Furthermore, miR-29a has also been demonstrated to regulate MAT2A and SMS. MAT2A is a mammalian gene that encodes MAT (35). AdoMet is an intermediate metabolite that also functions as an intracellular control switch, which regulates essential functions (36). Furthermore, MAT2A serves a role in the methionine cycle pathway, which is an important metabolic pathway (37). Although the molecular mechanisms of SMS associated with BUC prognostic risk have not been reported, the results of the present study suggest that they may serve important roles in BUC prognostic risk through their involvement in the cysteine and methionine metabolism pathway.

In addition to the aforementioned pathways, miR-29a was also enriched in ECM organization and biological adhesion. Ioachim et al (38) demonstrated that thrombospondin type 1 serves an important role in the prognosis of cancer, being enriched in ECM organization pathways. β1-integrin has been demonstrated to downregulate expression of miR-29a, whilst increased expression of β1-integrin in BUC cells induces tissue invasion (39). Cell invasion is the primary factor associated with poor prognosis (40). Through these pathways, miR-29a may exhibit an important prognostic risk.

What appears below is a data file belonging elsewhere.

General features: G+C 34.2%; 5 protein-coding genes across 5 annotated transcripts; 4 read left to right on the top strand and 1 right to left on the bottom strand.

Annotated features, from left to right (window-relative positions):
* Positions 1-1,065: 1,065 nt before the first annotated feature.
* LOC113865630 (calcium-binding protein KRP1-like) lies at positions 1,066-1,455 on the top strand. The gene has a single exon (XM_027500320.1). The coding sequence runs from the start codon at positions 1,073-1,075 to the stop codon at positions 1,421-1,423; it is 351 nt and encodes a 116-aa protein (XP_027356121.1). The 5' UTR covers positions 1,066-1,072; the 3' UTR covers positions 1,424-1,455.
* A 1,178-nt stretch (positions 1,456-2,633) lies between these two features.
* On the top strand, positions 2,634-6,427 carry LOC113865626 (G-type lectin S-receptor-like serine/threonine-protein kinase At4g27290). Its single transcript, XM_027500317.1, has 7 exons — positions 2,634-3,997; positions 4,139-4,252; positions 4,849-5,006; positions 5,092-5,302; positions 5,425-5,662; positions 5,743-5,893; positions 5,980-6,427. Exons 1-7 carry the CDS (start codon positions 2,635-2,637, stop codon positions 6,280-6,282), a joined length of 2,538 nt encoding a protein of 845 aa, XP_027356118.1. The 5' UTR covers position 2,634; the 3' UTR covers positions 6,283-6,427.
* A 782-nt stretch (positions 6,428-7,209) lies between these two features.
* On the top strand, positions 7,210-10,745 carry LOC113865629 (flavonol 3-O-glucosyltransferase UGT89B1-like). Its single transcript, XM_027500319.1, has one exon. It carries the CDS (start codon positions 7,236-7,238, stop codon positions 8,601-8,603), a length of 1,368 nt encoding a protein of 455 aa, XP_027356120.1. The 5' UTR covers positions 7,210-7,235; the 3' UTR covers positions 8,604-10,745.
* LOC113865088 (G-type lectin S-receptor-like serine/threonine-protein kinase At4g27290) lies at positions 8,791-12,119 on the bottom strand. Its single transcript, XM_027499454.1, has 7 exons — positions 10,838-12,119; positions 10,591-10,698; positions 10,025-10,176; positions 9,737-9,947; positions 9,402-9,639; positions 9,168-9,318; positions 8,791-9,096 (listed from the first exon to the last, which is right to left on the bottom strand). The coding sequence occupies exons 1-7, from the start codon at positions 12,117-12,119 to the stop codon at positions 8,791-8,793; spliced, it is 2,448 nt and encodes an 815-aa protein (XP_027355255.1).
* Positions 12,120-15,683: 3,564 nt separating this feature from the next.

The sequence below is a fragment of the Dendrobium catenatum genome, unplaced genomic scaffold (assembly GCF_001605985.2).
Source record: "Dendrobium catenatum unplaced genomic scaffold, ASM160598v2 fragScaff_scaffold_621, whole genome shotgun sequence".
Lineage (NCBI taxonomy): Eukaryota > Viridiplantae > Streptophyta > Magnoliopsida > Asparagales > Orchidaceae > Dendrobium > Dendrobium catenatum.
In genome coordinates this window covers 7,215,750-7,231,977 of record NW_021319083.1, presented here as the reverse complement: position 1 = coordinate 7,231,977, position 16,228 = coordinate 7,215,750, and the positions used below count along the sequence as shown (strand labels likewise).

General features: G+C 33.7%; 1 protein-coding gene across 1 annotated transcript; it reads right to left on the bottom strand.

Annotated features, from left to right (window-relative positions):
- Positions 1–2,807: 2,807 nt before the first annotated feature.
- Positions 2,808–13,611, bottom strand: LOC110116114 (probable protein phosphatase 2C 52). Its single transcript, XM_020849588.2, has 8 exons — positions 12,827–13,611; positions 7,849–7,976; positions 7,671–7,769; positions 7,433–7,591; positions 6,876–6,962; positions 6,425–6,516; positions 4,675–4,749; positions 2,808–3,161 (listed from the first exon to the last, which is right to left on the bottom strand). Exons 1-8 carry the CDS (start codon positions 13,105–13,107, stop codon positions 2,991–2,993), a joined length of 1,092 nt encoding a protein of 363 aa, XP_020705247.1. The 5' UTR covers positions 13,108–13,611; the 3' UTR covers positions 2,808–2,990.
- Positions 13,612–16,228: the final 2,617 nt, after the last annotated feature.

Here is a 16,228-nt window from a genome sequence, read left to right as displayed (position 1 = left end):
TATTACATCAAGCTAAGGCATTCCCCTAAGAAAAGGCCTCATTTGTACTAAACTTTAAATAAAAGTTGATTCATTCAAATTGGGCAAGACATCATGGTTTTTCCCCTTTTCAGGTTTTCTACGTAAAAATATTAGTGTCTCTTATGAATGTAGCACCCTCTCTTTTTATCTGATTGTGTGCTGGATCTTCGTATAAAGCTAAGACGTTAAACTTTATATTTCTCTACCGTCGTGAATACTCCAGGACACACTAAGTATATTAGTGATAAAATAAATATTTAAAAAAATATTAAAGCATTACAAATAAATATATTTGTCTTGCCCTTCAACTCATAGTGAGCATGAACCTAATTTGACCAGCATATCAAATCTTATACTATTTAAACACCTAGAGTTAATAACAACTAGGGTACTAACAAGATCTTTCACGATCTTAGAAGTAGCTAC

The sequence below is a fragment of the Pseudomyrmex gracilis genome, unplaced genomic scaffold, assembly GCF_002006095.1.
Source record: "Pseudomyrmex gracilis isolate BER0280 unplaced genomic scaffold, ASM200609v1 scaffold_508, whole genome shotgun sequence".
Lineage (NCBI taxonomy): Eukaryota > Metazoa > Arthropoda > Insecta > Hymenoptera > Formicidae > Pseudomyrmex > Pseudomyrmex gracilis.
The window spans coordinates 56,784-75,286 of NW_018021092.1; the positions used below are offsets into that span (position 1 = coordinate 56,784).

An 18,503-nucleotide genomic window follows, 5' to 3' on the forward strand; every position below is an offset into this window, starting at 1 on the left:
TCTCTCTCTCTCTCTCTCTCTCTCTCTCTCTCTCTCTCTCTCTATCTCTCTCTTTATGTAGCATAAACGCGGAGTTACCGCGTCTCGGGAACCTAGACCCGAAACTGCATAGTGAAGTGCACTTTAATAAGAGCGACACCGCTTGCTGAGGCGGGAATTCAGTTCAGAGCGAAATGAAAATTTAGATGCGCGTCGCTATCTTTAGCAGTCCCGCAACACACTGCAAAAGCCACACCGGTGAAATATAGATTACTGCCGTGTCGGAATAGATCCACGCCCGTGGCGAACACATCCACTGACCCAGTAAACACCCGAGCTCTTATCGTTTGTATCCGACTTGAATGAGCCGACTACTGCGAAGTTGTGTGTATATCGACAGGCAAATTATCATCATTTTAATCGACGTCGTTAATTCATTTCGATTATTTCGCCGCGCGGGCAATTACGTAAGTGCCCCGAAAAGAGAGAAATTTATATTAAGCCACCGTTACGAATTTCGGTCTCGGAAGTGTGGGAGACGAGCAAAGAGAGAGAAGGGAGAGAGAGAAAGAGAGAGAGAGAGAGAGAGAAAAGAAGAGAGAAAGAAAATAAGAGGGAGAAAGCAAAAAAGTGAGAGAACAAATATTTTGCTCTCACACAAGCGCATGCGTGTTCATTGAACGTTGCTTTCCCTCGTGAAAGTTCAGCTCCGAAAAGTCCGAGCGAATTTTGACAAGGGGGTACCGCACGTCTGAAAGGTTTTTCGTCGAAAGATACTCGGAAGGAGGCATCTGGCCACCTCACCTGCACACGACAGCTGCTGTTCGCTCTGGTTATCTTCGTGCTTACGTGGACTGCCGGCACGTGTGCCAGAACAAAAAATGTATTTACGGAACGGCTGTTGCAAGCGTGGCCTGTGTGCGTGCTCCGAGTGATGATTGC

Although several key genes and pathways associated with BUC were identified using comprehensive bioinformatic methods, no experiment was conducted to verify the results and this therefore presents a clear limitation to the present study. Further experimental studies of diverse samples are thus required to validate the results of the present study.